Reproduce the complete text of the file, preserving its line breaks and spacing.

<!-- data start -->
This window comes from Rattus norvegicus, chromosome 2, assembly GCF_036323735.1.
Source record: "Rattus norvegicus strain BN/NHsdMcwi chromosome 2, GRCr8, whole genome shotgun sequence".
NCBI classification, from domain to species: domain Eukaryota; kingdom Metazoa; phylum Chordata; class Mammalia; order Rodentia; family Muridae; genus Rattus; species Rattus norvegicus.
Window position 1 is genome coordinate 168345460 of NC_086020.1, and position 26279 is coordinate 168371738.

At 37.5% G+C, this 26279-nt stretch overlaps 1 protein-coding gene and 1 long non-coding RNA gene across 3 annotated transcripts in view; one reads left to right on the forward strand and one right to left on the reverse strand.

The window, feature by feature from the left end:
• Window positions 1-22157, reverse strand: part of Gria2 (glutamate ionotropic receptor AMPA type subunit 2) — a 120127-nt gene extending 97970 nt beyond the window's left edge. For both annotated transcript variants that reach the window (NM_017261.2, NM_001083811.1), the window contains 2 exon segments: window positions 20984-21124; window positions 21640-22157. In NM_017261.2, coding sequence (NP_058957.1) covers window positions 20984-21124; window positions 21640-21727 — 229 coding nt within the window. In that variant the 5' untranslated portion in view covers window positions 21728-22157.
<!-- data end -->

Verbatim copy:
This window comes from Rattus norvegicus, chromosome 2, assembly GCF_036323735.1.
Source record: "Rattus norvegicus strain BN/NHsdMcwi chromosome 2, GRCr8, whole genome shotgun sequence".
NCBI classification, from domain to species: domain Eukaryota; kingdom Metazoa; phylum Chordata; class Mammalia; order Rodentia; family Muridae; genus Rattus; species Rattus norvegicus.
Window position 1 is genome coordinate 168345460 of NC_086020.1, and position 26279 is coordinate 168371738.

At 37.5% G+C, this 26279-nt stretch overlaps 1 protein-coding gene and 1 long non-coding RNA gene across 3 annotated transcripts in view; one reads left to right on the forward strand and one right to left on the reverse strand.

The window, feature by feature from the left end:
• Window positions 1-22157, reverse strand: part of Gria2 (glutamate ionotropic receptor AMPA type subunit 2) — a 120127-nt gene extending 97970 nt beyond the window's left edge. For both annotated transcript variants that reach the window (NM_017261.2, NM_001083811.1), the window contains 2 exon segments: window positions 20984-21124; window positions 21640-22157. In NM_017261.2, coding sequence (NP_058957.1) covers window positions 20984-21124; window positions 21640-21727 — 229 coding nt within the window. In that variant the 5' untranslated portion in view covers window positions 21728-22157.